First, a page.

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With the rapid spread of the Coronavirus disease (COVID-19), the staggering number of deaths globally from the disease and the lock-down measures implemented, many people have resorted to publishing and distributing articles, posts and text messages containing non-verified information, incorrect and blatantly false information. The number of people who have been and can be reached with such false information in a short amount of time through social media channels is both distressing.

Despite the Regulations making it a crime to intentionally publish, in any way or form, any misleading information regarding the COVID-19, a large number of incorrect posts, as to what will happen if you are diagnosed with COVID-19, have been published and circulated on social media.

In this regard, we intend to give you some certainty in respect of some questions as to how the state intends to deal with COVID-19 victims, most of which are answered in the recent Regulations issued by the Department of Cooperative Governance and Traditional Affairs in terms of the Disaster Management Act 57 of 2002. The latest amendment to the said regulations were passed on 02 April 2020 “the Regulations”.

Can the state force me to be tested for COVID? Can I refuse testing?
Contact tracing refers to tracing and locating anyone who has been in contact with a COVID-19 positive person. People may not necessarily know that they have been exposed and will continue living their lives and infecting others unintentionally. Accordingly, President Cyril Ramaphosa on 30 March 2020 announced that the Government has decided to undertake targeted screening and testing, using the identified geo-located cases of areas that are high risk and vulnerable. The aim is to curb the spread of the virus in highly populated areas. This undertaking could help those who are less fortunate and cannot necessarily afford to take the test through their own means.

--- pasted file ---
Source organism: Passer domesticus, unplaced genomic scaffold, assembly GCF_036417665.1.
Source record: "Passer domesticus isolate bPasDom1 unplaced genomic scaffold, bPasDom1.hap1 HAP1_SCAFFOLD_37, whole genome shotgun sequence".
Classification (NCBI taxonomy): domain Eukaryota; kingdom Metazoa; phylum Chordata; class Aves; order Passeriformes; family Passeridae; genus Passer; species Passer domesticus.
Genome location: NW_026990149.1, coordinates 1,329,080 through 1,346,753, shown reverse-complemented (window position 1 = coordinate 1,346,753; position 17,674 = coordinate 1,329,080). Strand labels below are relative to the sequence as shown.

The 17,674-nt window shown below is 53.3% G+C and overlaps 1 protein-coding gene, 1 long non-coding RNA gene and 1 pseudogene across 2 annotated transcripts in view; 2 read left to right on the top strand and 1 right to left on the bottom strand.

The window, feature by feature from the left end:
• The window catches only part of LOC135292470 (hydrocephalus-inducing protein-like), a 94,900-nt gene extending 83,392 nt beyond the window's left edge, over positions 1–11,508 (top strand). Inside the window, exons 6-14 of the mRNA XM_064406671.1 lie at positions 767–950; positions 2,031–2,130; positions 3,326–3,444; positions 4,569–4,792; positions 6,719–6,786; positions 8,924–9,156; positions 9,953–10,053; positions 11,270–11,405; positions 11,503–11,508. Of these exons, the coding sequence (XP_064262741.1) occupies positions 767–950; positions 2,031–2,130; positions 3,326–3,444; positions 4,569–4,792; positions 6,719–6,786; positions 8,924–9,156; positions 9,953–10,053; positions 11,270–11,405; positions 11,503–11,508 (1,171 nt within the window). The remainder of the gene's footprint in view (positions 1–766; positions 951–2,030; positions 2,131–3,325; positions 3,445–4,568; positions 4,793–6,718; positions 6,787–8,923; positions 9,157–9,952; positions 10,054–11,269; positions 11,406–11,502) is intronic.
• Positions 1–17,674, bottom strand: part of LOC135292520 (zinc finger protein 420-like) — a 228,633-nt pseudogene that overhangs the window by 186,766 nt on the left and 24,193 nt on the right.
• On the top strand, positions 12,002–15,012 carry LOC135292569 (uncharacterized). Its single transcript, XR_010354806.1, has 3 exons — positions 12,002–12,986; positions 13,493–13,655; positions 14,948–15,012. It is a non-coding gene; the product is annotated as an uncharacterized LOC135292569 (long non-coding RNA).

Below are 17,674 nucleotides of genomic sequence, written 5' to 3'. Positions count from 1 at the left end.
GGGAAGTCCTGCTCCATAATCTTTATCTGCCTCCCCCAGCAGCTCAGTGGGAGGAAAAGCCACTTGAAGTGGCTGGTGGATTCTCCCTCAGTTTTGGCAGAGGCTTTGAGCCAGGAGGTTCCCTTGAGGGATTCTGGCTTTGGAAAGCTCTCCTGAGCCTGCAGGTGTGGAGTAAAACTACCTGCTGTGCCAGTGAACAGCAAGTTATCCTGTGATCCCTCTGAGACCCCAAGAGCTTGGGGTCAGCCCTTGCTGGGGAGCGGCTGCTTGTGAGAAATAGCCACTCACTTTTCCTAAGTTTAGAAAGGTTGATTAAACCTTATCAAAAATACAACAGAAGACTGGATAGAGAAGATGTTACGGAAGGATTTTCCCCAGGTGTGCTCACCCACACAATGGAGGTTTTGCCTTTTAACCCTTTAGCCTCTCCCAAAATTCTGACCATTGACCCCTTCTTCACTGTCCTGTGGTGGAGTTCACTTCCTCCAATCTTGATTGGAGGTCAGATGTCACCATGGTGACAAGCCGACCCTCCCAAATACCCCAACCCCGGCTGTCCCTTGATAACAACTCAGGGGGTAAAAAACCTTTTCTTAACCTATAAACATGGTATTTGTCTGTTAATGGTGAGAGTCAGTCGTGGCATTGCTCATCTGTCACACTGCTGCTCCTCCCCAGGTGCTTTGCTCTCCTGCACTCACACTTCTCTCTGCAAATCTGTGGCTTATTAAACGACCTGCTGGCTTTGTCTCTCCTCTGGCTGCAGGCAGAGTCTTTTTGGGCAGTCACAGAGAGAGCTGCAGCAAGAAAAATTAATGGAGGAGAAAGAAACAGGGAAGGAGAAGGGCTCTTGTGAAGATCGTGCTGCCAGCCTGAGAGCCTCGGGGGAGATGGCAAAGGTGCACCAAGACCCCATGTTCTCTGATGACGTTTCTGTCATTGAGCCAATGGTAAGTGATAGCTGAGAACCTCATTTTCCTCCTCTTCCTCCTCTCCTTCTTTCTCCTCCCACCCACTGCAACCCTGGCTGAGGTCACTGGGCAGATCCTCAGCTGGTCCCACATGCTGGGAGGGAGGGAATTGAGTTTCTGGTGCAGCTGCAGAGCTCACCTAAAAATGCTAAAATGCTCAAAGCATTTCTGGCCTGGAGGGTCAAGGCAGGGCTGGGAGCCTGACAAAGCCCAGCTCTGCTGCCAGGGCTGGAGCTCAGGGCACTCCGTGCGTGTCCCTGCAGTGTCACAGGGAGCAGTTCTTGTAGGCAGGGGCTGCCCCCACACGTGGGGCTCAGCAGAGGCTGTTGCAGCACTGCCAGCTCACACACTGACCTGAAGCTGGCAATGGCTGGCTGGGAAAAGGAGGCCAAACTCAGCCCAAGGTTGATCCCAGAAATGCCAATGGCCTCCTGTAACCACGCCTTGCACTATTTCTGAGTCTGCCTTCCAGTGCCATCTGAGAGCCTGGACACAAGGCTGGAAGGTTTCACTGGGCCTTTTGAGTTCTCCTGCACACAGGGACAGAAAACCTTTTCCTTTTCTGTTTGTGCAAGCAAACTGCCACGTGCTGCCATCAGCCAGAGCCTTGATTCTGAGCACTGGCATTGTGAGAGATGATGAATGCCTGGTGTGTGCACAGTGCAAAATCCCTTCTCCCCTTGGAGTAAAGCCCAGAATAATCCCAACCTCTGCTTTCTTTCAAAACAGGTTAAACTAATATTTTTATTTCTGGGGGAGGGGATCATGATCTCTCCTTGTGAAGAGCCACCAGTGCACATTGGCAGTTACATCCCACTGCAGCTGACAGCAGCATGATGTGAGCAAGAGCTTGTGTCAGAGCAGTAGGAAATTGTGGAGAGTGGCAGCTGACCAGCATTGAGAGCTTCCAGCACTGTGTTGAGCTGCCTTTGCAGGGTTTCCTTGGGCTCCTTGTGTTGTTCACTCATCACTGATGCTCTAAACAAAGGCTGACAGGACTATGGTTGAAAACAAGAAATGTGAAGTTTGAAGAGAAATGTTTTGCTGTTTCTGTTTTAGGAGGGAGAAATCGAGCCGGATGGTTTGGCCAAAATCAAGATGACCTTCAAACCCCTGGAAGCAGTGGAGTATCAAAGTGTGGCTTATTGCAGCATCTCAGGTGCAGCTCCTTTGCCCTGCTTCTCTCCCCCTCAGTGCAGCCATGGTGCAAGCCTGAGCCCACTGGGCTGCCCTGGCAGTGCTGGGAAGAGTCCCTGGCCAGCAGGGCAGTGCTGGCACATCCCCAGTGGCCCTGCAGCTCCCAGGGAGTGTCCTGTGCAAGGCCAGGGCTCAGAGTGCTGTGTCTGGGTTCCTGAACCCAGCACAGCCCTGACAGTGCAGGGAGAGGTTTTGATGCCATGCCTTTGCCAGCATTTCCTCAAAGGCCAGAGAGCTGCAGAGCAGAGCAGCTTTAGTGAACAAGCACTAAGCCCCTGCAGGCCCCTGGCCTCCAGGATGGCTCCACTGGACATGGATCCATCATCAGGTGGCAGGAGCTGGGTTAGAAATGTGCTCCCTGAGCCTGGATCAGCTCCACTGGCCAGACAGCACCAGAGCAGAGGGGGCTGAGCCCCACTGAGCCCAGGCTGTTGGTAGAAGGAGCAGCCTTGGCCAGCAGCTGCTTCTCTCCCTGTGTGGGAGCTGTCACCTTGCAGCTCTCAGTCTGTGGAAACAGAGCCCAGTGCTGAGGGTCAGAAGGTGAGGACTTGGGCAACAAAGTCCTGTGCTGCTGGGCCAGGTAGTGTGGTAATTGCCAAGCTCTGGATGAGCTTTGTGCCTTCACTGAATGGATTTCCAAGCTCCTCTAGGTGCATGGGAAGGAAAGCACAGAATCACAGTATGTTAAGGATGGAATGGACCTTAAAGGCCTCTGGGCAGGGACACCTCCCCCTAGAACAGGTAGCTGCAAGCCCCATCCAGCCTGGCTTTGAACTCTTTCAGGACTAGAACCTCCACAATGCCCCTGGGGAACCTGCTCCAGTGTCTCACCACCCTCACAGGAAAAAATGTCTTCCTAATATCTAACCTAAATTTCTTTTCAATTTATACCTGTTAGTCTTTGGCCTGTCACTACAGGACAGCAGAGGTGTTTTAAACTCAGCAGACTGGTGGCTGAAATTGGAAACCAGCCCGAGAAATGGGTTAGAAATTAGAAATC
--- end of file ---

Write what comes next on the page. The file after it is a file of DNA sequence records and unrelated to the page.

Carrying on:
The Department of Health has indicated it is looking at setting upmobile testing labs to test these individuals. It appears that thus far people are not being forced to test, but the Regulations require any person to undergo mandatory testing in order to manage the spread of COVID-19.

Is a person’s COVID status confidential?
Like with many other health tests, one’s status is confidential and will not generally be communicated to the public or to any third person who may request the status. However, the information will be used for database purposes and to trace contact with other individuals to try and flatten the curve.
Legally, what happens once the state identifies that I test positive for COVID?
Being COVID positive, much like having tuberculosis or HIV, is not a criminal offence. You will not be arrested for testing positive. Healthcare practitioners are however within their right to advice that you self-isolate yourself and have minimum contact with others.
Self-isolation while in the incubation period or after having been tested positive is one of vital measures currently used to curb the spread of the virus while scientist and medical professions try to find a cure. This is for the benefit of society, including your loved ones, and should not be seen as punishment by the state.

A few people have to date been charged with attempted murder for exposing others to COVID-19 after testing positive and refusing to self-isolate. On 25 March 2020 a KZN man was charged, followed by another case on 26 March of two tourists visiting the Kruger National Park were charged for not isolating after testing positive.

Although Regulation 11 does not list in detail what chargers one can face if one ignores the regulations and rules regarding isolation, the section clearly states that not following the Lockdown rules could lead to imprisonment or a fine.

Will I be forced to leave my family to self-isolate?
On 19 March 2020, 37 quarantine sites were identified by the government nationwide. These sites are to be utilised by those infected by COVID-19 but cannot self-isolate due to shared residence, residing with the vulnerable (old, pregnant or those with compromised immune systems) or living in informal settlements.

The above sites can only take a limited number of patients, thus those who are able to self-isolate will not be forced to leave their homes.